Phil Piety, PhD Philip Piety is a Learning Scientist specializing in the use of data for education. he currently teaches at the University of Maryland and has taught at Johns Hopkins’ School of Education.  He returned to school mid-career and completed a Ph.D. at the University of Michigan focusing on educational testing and information use. He is a national expert on the use of data across many levels of educational practice from classrooms to administrative offices. He remains active in educational research communities and recently wrote a book about changes in the field titled Assessing the Educational Data Movement published by Teachers College press in 2013.  He lives in Silver Spring, Maryland and is the parent of two children in MCPS.


Elena Silva, PhD is a Senior Policy Researcher for  the Carnegie Foundation, where she contributes to the foundation’s research and writing projects and represents the foundation and its work in the Washington, DC education policy community and nationally. She comes to Carnegie from Education Sector, where she was a senior policy analyst researching and writing on a wide range of educational issues, including public school staffing, scheduling, assessment, and the role of teachers’ unions in reform. Silva holds a master’s degree and a Ph.D. in education from the University of California-Berkeley, where she taught undergraduate courses in urban education, high school reform, and qualitative research. She holds a bachelor’s degree in sociology and anthropology from the University of Massachusetts-Amherst. She is the parent of two children in MCPS and married to a MCPS teacher.


Mark Simon is a former social studies teacher at B-CC High School. He was elected president of the Montgomery County Education Association six times between 1985 and 2003.  With Mark at the helm, MCEA negotiated Peer Assistance and Review in teacher evaluation, a Professional Growth System, Councils on Teaching and Learning, and the union partnership with the district to turn around low performing schools. On the NEA’s Board of Directors from 1991 to 1997, Mark became a voice for the “new unionism” in the NEA. He currently serves as national coordinator of the Mooney Institute for Teacher and Union Leadership (MITUL), a non-profit consulting organization promoting progressive teacher unionism. Mark has written in Ed Week, Education Leadership, the Washington Post and elsewhere about union reform, teacher evaluation,  and about reform efforts in the D.C. Public Schools and how they could be improved. He serves as an Education Policy Analyst at the Economic Policy Institute in Washington DC.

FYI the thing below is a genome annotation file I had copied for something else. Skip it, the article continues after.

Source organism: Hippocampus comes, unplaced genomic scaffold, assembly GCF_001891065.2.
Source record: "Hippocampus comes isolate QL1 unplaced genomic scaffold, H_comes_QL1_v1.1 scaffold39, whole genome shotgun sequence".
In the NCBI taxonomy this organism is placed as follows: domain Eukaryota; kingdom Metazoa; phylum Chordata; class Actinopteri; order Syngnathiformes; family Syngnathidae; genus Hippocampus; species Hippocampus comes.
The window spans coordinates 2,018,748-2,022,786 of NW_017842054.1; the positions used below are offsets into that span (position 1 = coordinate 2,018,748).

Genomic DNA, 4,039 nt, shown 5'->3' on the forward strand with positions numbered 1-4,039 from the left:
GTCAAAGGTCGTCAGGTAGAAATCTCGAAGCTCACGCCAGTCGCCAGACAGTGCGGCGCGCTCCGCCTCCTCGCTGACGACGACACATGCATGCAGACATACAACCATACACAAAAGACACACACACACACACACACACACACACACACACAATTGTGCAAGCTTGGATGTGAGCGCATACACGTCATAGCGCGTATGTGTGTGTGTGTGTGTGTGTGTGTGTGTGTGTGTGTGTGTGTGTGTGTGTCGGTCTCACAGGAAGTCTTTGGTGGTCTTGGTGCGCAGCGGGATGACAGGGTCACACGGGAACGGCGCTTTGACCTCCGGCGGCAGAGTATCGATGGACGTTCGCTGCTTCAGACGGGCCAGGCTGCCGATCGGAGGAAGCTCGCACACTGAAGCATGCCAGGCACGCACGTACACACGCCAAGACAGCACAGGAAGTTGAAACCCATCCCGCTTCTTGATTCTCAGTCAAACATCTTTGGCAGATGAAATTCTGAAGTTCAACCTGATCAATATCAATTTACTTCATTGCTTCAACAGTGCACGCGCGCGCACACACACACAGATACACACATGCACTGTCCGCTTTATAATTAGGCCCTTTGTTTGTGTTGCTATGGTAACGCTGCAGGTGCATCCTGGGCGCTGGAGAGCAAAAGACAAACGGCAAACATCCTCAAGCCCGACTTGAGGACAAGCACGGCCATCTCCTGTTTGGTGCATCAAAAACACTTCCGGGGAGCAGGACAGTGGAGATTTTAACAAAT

Kristin Trible is the Director of Student Support for Future Link, a nonprofit that provides academic and career resources to young adults, ages 17-25.  She both oversees and serves as an instructor of the Self-Advocacy and Career Development seminar, the program entry point.  Kristin also recruits and supports mentors for her program participants.  She is the mom of two MCPS graduates now off attending college. and she previously served as the Montgomery County PTA President where her focus was on advocacy and equity issues. She helped establish the Parent Leadership Group whose mission was to bring together representatives of cultural/ethnic organizations to explore culturally sensitive issues within MCPS. She continues to be active at both the county and state level particularly with education-related issues. Previously, Kristin worked in the insurance industry and for the federal government. She has a bachelor’s degree in psychology from Duke University.


Elaine Weiss, PhD has served as the national coordinator for the Broader, Bolder Approach to Education (BBA) since 2011, in which capacity she works with three co-chairs, a high-level task force, and multiple coalition partners to promote a comprehensive, evidence-based set of policies to allow all children to thrive. Major publications for BBA include two 2013 reports, Market-Oriented Education Reforms’ Rhetoric Trumps Reality and Mismatches in Race to the Top Limit Educational Improvement. She has also authored over two dozen blogs for the Huffington Post, the Washington Post Answer Sheet, and other publications, and been interviewed for numerous radio shows. Elaine came to BBA from the Pew Charitable Trusts, where she served as project manager for Pew’s Partnership for America’s Economic Success campaign. In that capacity, she worked with researchers to assemble evidence on the economic benefits of early childhood investments and worked with state partners to engage business leaders to promote effective early childhood programs. Ms. Weiss was a member of the Centers for Disease Control and Prevention’s task force on child abuse, and served as volunteer counsel for clients at the Washington Legal Clinic for the Homeless.  She is the parent of two children in MCPS schools.